In addition to the approval of the new housing code for fraternities and sororities, the council also discussed a new development plan for the Cottages at Barton Green.
The decision to postpone the new housing development by Trinitas Ventures, an Indiana student housing developer, was made following heavy protests from residents of the Pontiac Trail. The proposed development would range from the west side of Pontiac Trail and south of Dhu Varren Road and include 225 apartments with 716 bedrooms in 92 buildings built on the vacant lot. Major concerns from residents and councilmembers included safety, increased parking and traffic, and an increase in undergraduates that would result in noise and littering problems.
“My main issue is with safety,” Jan Adams Watson, a resident near the proposed development site, said. “Ann Arbor is trying to be a walkable city. Adding unnecessary new traffic will make this more difficult. We already have speed problems and frequent accidents. I call the police frequently for traffic accidents on my corner.”
Ann Arbor resident Rebecca Aarons commented one of the major concerns from neighbors was the proposed influx of undergraduate students, bringing parties, noise and violations with them into the quiet residential area.
“My main concern is the negative social impact of this development,” Aarons said. “We are in the midst of two changing social trends. The increased use of not-quite-yet legalized but more potent than ever marijuana … to the #MeToo movement, as a necessary upheaval in how mostly younger people, like our proposed neighbors, interact in consenting and respectful ways. These social evolutions are best played out in a much more supportive and local to the campus environment. Not the proposed isolated community away from U of M medical staff, law enforcement, U of M crisis counselors, et cetera.”
Resident Ed Gosem agreed the marketing toward undergraduate students is his main issue with Trinitas’s proposal, suggesting the housing be built to serve a wider range of residents.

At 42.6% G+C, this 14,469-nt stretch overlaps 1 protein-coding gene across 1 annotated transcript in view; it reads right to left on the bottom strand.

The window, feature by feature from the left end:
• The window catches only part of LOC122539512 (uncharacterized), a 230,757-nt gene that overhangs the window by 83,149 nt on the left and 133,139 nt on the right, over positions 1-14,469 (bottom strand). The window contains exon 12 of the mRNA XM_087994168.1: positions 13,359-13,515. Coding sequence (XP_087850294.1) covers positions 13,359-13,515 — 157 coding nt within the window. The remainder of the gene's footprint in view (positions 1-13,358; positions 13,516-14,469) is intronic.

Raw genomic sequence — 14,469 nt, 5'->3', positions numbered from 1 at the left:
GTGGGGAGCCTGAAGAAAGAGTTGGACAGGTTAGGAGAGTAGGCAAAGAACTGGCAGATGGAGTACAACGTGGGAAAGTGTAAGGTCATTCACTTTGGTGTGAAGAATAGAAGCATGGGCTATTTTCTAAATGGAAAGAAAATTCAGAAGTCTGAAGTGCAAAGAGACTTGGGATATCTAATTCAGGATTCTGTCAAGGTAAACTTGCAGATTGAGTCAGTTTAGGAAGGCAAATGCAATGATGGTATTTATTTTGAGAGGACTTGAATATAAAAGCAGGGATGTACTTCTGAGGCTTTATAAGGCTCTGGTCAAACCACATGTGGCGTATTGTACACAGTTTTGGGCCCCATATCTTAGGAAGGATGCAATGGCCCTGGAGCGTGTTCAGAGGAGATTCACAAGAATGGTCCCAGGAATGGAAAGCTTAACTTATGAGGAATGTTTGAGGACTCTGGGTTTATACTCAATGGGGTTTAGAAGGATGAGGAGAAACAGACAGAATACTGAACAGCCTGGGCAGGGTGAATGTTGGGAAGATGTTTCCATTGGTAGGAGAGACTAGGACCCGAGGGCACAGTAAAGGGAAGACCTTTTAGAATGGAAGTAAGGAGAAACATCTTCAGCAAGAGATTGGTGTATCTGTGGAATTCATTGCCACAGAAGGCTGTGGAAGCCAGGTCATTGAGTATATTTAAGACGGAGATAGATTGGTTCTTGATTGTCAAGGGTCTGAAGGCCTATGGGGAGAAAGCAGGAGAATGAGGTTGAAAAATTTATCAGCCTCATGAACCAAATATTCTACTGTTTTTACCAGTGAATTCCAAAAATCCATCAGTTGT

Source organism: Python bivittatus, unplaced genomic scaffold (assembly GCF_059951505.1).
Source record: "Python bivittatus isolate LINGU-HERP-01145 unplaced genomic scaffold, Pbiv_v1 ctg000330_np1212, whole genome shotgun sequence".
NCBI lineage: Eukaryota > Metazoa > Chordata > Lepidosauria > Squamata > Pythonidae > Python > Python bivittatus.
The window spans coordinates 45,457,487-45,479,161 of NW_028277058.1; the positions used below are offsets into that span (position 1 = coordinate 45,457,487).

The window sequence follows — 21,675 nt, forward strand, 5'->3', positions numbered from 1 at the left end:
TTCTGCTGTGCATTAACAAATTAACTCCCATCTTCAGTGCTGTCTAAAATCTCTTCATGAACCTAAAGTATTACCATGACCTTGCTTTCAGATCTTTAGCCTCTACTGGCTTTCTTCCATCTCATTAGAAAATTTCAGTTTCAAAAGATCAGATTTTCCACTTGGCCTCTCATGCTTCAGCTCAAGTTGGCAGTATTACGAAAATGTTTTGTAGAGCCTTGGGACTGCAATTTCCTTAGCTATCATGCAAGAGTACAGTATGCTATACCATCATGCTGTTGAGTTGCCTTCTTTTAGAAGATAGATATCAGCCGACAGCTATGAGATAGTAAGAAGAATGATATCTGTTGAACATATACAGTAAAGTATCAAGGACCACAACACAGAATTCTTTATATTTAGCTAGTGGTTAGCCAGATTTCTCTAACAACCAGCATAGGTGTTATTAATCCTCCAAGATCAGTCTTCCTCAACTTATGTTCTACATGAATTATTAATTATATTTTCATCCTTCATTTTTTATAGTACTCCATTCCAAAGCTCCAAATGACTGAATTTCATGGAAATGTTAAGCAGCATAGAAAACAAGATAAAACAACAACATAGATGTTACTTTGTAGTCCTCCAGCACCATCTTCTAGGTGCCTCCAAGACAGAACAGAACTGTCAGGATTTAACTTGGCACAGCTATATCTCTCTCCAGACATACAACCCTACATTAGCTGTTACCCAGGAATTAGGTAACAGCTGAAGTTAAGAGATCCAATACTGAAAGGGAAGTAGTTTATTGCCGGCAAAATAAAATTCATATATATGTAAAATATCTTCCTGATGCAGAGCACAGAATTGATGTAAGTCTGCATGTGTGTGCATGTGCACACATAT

“Try to attract additional groups of people,” Gosem said. “Low-income people needing affordable housing, working people, seniors. If these student-focused units fail, they’re just going to have to be ripped out and replaced with units that can serve a more diverse population. Why experiment? What’s wrong with doing things right the first time? This is too good a property to waste.”
Timothy Stoker, a representative for Trinitas, defended the development plan.
“We meet all the requirements,” Stoker said. “We’ve responded to all of the issues the planning committee has raised at their public hearing and we believe that our client has done its utmost to bring a project to the city of Ann Arbor that meets every aspect both in spirit and with the actual requirements of the code.”
The council voted to postpone approval of the project plan to September. Councilmember Sumi Kailasapathy, D-Ward 1, was skeptical that the short time frame would be enough to make drastic changes to the plan in order to satisfy both developers and residents.
“I think there’s a fundamental flaw in this project,” Kailasapathy said. “And I’m not sure how that’s going to be fixed in two months, I’ll be very honest.”
Adams pushed the council to prioritize the desires of its constituents.
“It is time for City Council to put the needs of residents ahead of the needs of developers,” Watson said. “We live in the city, we pay taxes, we vote and you need to listen to us. Don’t listen to the developers.”